Monday, November 28, 2005

"Choo-Choo" Martin?

One wouldn't expect the National Review to have a story on the upcoming Canadian election, but sure enough they do, with a story by David Gratzer:

There’s an old joke that Toronto is like New York, if the Swiss ran the Big Apple. Americans view Toronto and the rest of the country as clean, unexciting, and a bit boring. Canadian politics, too, seems uninspired. The Liberal party of Canada has been like the Yankees of old: winning again and again. Around the time the Babe helped lift his team to its first World Series, the Liberals began consistently winning national elections — and didn’t really stop. In the past eight decades, the Liberals spent just 16 years on the opposition benches.

And yet, today, their support is stuck at about 33 percent — the lowest polling in nearly two decades. Why the slip in popularity?
It's a reasonably lucid summary of the Adscam scandal and the Gomery report for American conservative eyes. And yet, with typical Yankee ignorance, there are a few misleading details, such as:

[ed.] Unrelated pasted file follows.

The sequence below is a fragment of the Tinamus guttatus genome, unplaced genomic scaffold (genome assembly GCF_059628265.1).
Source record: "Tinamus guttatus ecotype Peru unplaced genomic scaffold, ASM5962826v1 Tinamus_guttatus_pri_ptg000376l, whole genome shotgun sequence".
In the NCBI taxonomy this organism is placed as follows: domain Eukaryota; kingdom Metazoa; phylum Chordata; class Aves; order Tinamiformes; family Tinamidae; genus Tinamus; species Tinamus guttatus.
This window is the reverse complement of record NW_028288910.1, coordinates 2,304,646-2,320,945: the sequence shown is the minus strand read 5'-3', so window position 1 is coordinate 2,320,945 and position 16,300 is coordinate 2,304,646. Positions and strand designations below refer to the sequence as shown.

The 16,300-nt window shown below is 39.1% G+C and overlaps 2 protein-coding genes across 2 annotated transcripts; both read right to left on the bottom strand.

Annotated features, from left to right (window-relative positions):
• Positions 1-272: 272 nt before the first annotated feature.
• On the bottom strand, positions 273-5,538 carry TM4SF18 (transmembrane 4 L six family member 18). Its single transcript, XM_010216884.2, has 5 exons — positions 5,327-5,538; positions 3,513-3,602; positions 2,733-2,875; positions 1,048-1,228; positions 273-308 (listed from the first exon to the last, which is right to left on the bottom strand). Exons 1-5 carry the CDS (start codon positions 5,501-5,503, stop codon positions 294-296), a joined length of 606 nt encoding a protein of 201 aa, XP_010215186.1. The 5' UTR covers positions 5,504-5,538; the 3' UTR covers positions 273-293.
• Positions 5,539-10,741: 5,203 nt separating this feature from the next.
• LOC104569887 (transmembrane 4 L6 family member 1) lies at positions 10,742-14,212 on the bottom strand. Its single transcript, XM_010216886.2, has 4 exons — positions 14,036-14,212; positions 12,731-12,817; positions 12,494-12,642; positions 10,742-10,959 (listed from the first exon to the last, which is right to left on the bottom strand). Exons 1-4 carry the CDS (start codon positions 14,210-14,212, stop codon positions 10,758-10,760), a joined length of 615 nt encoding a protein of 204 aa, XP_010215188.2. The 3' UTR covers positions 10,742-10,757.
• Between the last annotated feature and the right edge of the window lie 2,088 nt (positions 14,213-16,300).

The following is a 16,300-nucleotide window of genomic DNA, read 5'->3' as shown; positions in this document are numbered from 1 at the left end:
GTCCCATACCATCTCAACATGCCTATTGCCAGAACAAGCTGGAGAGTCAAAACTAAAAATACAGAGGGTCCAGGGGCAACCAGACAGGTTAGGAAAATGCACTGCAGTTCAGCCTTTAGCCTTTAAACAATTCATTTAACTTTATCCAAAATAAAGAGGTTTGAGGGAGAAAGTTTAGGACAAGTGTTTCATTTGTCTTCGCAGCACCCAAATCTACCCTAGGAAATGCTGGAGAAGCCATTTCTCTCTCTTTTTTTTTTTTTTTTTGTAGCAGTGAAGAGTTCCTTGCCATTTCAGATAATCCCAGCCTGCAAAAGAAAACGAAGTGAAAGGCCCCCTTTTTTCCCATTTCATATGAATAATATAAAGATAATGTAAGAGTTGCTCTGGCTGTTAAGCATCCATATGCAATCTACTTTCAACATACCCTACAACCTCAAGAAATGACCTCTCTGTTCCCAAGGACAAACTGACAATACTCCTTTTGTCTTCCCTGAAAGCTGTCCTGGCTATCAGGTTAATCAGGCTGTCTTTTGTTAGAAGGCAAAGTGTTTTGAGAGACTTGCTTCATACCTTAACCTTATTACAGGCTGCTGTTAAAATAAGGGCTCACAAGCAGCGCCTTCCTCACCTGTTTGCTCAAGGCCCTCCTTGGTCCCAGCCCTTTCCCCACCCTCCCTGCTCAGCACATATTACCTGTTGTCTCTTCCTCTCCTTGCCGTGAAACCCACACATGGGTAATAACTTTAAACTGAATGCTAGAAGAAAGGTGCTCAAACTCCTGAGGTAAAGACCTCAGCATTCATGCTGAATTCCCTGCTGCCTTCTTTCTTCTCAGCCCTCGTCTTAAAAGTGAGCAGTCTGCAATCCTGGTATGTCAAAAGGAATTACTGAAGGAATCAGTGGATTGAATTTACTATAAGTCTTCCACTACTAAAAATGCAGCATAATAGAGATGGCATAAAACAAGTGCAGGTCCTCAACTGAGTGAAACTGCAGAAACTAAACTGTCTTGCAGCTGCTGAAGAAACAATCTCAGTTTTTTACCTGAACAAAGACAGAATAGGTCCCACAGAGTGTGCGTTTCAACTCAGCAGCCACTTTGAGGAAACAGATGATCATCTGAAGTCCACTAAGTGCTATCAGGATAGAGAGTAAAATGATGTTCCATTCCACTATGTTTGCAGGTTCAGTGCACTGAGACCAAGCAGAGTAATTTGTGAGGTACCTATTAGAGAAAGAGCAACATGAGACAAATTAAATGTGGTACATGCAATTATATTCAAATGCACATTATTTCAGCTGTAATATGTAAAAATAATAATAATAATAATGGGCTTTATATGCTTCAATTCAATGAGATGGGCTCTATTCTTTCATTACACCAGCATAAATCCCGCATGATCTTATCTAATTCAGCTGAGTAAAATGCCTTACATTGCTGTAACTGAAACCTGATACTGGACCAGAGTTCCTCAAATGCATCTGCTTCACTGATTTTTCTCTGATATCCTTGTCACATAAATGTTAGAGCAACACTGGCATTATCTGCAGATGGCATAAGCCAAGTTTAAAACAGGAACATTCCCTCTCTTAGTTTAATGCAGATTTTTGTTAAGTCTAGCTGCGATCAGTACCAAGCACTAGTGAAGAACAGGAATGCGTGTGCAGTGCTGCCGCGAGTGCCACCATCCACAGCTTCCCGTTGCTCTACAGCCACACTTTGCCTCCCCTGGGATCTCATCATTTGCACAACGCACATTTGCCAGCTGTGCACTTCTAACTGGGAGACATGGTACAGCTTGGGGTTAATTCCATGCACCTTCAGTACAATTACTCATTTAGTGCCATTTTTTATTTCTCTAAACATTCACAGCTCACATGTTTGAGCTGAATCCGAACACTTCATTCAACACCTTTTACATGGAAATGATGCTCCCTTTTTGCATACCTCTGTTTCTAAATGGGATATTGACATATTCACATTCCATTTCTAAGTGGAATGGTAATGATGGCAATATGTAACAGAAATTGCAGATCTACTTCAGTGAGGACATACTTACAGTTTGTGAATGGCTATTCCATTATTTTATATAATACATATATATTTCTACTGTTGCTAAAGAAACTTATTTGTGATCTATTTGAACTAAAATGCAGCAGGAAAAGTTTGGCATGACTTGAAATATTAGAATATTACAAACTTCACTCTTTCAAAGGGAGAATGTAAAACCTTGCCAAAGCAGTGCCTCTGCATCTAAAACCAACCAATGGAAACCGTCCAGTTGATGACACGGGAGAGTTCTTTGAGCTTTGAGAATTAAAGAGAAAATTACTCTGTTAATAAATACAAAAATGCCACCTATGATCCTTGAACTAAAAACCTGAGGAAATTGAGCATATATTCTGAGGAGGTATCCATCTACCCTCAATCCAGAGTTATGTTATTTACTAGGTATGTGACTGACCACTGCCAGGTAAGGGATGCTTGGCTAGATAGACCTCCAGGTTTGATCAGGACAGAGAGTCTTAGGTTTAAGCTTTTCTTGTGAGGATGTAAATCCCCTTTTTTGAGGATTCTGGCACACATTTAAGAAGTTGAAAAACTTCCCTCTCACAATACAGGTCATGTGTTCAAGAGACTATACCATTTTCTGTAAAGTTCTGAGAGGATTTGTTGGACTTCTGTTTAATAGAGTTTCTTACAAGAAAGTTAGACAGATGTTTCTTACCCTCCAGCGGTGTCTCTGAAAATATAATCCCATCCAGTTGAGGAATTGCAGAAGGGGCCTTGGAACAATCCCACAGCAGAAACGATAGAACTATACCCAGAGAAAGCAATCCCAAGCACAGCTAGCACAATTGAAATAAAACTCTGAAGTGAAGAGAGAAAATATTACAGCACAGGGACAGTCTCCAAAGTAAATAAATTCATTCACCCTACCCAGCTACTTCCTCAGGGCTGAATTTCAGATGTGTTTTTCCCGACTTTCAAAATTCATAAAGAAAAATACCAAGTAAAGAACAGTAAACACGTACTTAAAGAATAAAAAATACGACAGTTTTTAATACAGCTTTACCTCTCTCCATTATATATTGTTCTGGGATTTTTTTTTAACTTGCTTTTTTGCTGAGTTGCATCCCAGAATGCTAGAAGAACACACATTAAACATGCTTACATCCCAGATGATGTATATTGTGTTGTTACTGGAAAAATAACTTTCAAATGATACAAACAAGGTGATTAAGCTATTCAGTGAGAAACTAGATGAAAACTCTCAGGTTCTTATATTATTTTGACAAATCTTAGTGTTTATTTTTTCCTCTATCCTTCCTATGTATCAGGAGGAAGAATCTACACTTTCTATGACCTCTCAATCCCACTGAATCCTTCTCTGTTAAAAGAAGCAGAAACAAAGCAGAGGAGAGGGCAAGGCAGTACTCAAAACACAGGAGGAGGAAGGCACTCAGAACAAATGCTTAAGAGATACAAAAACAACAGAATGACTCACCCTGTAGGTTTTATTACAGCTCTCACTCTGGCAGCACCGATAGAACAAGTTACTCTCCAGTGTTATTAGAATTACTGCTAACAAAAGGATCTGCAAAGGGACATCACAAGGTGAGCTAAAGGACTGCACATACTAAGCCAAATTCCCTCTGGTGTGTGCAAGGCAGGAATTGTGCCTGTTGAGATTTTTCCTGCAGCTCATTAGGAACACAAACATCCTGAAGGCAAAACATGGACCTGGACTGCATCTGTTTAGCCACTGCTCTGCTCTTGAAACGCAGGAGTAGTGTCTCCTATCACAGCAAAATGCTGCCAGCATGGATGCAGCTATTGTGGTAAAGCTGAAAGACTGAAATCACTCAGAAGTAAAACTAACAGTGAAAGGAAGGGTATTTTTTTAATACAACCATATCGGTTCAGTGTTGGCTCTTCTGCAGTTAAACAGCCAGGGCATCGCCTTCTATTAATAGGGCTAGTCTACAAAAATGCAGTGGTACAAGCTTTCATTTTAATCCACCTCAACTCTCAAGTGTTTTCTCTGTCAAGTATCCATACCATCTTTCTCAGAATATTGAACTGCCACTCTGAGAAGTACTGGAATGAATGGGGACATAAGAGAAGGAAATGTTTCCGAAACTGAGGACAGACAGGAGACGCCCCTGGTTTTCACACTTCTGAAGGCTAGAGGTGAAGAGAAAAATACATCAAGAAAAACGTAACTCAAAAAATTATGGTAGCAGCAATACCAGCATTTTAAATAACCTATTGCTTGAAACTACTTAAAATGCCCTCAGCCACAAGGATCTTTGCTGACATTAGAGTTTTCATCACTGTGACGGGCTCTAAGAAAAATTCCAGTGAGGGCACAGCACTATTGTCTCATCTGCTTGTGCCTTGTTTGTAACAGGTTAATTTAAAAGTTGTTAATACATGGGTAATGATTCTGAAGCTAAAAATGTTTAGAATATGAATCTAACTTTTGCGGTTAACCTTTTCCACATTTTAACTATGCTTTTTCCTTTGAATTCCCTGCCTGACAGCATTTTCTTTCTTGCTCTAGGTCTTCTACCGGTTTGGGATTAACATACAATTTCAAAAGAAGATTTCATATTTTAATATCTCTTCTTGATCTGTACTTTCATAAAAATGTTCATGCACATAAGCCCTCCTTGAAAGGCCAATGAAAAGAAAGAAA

If he wins, Stephen Harper will not be a Margaret Thatcher. However, he may prove to be a Tony Blair — and that would be a refreshing change from "Choo Choo Man" and his friends.
"Choo Choo Man"? Where the heck did that come from?

As it turns out, Mr. Gratzer was quoting from chapter 9 of the Gomery report:

Mr. Mignacca asked to speak to Mr. Brault, and asked him if he was going to agree to "look after" Mr. Renaud, mentioning that he had just finished dinner with the "choo-choo man," which Mr. Brault took to refer to a senior executive of Via Rail, one of Groupaction’s most important clients.
And he refers to that name in an earlier paragraph:

This spring, the nation was captivated by the televised hearings of the Gomery Commission. No wonder — witness after witness painted a picture of scandal befitting any banana republic: bribes, intimidation, kickbacks, phony invoices, and money laundering. The details are breathtaking. Key players went by code names like "Choo Choo Man" and "White Head." Mysterious suitcases filled with cash were distributed to Liberal candidates, for instance at a campaign rally attended by the entire Cabinet.
I suppose Mr. Gratzer looked at "Choo Choo Man" and thought it appropriate to apply to Paul Martin. It certainly has the connotation of juvenile, simplistic thinking that characterizes the Librano caucus recently, but it's still a misleading misnomer.

Of course, the only way it'll catch on is if the upcoming Martin campaign starts to look like a train wreck. But with Paul Martin, it's not a complete impossibility ...